Earlier this summer on June 20th, the critically acclaimed film Jaws celebrated its 48th anniversary. Directed by Steven Spielberg, it was selected in 2001 by the Library of Congress for preservation as part of the National Film Registry. The story of a super-sized, killer Great White Shark terrorizing the beaches of the town of Amityville instantly became a cult-classic. The legendary and timeless movie sparked a lengthy franchise and made hundreds of millions of dollars in gross revenue at the box office following its release. While Jaws may have frightened beach-goers to the core that year and for decades to come up to the present day, it appears that even Americans who live hundreds of miles away from the Atlantic or Pacific Ocean may be at risk of encountering a shark. In Idaho, an alarming discovery was made when a shark was discovered on a riverbank of the Salmon river in the landlocked state, puzzling both locals and out-of-towners alike.
On August 15th, the discovery was made near the city of Riggins, a municipality in the western-central area of the state. Riggins is over 500 miles from the Pacific Ocean. After responding to the scene, Wildlife officials located a baby salmon shark. These sharks, named for their diet, can reach a length of ten feet at maturity. The shark was deceased, and while initial reactions from citizens may have caused panic, tensions quickly subsided after the Idaho Fish and Game agency released a statement reassuring the public that no sharks existed in the state’s rivers.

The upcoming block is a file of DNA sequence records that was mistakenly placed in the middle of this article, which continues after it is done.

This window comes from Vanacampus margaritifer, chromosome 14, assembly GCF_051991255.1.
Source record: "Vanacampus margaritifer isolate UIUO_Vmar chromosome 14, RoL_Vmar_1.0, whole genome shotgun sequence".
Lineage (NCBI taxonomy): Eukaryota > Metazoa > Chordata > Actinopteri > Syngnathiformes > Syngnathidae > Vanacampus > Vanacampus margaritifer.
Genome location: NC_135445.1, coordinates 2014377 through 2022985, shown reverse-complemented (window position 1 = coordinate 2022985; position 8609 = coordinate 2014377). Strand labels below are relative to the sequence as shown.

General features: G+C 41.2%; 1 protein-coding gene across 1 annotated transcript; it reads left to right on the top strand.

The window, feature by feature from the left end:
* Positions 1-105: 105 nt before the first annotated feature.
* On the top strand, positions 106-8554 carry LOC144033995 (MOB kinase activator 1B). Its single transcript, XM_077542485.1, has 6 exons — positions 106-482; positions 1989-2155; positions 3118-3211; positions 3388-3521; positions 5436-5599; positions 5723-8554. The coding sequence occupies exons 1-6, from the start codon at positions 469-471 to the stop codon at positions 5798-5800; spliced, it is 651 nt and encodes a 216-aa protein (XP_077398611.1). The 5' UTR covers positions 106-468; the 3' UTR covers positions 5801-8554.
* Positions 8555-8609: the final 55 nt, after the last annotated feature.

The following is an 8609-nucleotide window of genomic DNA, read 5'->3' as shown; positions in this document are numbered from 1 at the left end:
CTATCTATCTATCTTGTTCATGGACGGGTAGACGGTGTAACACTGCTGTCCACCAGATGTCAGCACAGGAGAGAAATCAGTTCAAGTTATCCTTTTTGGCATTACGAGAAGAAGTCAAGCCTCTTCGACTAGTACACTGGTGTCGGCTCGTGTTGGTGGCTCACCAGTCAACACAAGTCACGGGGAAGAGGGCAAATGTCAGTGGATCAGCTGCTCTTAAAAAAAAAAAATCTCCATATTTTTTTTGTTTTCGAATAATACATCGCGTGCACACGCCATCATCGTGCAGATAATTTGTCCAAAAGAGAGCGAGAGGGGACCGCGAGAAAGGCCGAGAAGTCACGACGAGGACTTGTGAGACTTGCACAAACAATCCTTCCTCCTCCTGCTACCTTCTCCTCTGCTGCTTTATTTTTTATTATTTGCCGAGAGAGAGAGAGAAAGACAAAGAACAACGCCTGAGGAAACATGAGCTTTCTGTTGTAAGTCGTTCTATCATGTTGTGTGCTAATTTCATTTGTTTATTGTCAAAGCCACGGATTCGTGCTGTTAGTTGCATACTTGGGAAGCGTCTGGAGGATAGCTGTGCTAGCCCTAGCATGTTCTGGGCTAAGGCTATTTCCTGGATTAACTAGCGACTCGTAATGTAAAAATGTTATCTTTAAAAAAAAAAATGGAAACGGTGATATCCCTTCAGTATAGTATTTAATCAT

The only known species of shark that can survive in fresh water is the bull shark. Officials believe the shark may have been placed on the riverbank of the Salmon river as a joke, as the river and species share the same moniker. While shark attacks are rare, they do occur; earlier in the summer, a surfer was bitten off the coast of New Jersey.